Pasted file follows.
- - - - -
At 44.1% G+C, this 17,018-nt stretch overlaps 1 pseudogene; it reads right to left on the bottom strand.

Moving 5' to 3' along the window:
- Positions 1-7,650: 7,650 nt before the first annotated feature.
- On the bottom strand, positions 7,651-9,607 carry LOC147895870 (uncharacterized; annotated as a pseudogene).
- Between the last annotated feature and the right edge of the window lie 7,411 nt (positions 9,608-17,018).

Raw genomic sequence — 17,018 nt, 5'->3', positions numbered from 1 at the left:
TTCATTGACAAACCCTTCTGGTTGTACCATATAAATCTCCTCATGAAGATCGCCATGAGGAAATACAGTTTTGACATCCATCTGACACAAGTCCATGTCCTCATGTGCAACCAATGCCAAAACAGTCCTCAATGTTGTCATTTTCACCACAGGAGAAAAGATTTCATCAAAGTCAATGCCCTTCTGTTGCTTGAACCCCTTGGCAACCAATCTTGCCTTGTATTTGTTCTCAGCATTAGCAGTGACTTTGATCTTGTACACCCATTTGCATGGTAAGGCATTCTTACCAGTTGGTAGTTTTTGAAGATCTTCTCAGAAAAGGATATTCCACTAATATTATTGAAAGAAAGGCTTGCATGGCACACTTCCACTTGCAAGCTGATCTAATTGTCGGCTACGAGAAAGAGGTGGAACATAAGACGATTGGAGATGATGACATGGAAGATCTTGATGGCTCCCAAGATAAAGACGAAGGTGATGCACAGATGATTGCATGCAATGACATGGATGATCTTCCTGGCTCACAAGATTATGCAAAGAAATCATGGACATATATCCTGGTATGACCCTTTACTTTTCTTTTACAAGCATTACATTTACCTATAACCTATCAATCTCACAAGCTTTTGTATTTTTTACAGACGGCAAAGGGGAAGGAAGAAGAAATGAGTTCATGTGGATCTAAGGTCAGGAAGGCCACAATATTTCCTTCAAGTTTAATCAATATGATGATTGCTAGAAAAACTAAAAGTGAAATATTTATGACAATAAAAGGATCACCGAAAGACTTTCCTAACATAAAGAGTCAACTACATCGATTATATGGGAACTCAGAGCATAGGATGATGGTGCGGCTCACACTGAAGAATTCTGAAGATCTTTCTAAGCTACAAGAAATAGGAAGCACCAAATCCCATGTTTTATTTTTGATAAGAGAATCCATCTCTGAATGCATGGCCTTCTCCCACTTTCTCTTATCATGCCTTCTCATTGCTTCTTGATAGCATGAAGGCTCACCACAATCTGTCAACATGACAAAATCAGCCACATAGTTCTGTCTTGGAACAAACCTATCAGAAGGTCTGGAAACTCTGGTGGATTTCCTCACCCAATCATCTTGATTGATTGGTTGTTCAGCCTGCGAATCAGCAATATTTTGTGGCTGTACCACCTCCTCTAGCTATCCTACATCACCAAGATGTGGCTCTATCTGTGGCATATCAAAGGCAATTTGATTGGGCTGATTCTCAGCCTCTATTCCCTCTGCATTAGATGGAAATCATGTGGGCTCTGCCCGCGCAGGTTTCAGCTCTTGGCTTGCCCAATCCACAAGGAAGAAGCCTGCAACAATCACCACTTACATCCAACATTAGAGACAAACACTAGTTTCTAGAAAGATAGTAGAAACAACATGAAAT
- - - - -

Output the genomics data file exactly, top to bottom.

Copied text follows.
At 44.1% G+C, this 17,018-nt stretch overlaps 1 pseudogene; it reads right to left on the bottom strand.

Moving 5' to 3' along the window:
- Positions 1-7,650: 7,650 nt before the first annotated feature.
- On the bottom strand, positions 7,651-9,607 carry LOC147895870 (uncharacterized; annotated as a pseudogene).
- Between the last annotated feature and the right edge of the window lie 7,411 nt (positions 9,608-17,018).

Raw genomic sequence — 17,018 nt, 5'->3', positions numbered from 1 at the left:
TTCATTGACAAACCCTTCTGGTTGTACCATATAAATCTCCTCATGAAGATCGCCATGAGGAAATACAGTTTTGACATCCATCTGACACAAGTCCATGTCCTCATGTGCAACCAATGCCAAAACAGTCCTCAATGTTGTCATTTTCACCACAGGAGAAAAGATTTCATCAAAGTCAATGCCCTTCTGTTGCTTGAACCCCTTGGCAACCAATCTTGCCTTGTATTTGTTCTCAGCATTAGCAGTGACTTTGATCTTGTACACCCATTTGCATGGTAAGGCATTCTTACCAGTTGGTAGTTTTTGAAGATCTTCTCAGAAAAGGATATTCCACTAATATTATTGAAAGAAAGGCTTGCATGGCACACTTCCACTTGCAAGCTGATCTAATTGTCGGCTACGAGAAAGAGGTGGAACATAAGACGATTGGAGATGATGACATGGAAGATCTTGATGGCTCCCAAGATAAAGACGAAGGTGATGCACAGATGATTGCATGCAATGACATGGATGATCTTCCTGGCTCACAAGATTATGCAAAGAAATCATGGACATATATCCTGGTATGACCCTTTACTTTTCTTTTACAAGCATTACATTTACCTATAACCTATCAATCTCACAAGCTTTTGTATTTTTTACAGACGGCAAAGGGGAAGGAAGAAGAAATGAGTTCATGTGGATCTAAGGTCAGGAAGGCCACAATATTTCCTTCAAGTTTAATCAATATGATGATTGCTAGAAAAACTAAAAGTGAAATATTTATGACAATAAAAGGATCACCGAAAGACTTTCCTAACATAAAGAGTCAACTACATCGATTATATGGGAACTCAGAGCATAGGATGATGGTGCGGCTCACACTGAAGAATTCTGAAGATCTTTCTAAGCTACAAGAAATAGGAAGCACCAAATCCCATGTTTTATTTTTGATAAGAGAATCCATCTCTGAATGCATGGCCTTCTCCCACTTTCTCTTATCATGCCTTCTCATTGCTTCTTGATAGCATGAAGGCTCACCACAATCTGTCAACATGACAAAATCAGCCACATAGTTCTGTCTTGGAACAAACCTATCAGAAGGTCTGGAAACTCTGGTGGATTTCCTCACCCAATCATCTTGATTGATTGGTTGTTCAGCCTGCGAATCAGCAATATTTTGTGGCTGTACCACCTCCTCTAGCTATCCTACATCACCAAGATGTGGCTCTATCTGTGGCATATCAAAGGCAATTTGATTGGGCTGATTCTCAGCCTCTATTCCCTCTGCATTAGATGGAAATCATGTGGGCTCTGCCCGCGCAGGTTTCAGCTCTTGGCTTGCCCAATCCACAAGGAAGAAGCCTGCAACAATCACCACTTACATCCAACATTAGAGACAAACACTAGTTTCTAGAAAGATAGTAGAAACAACATGAAAT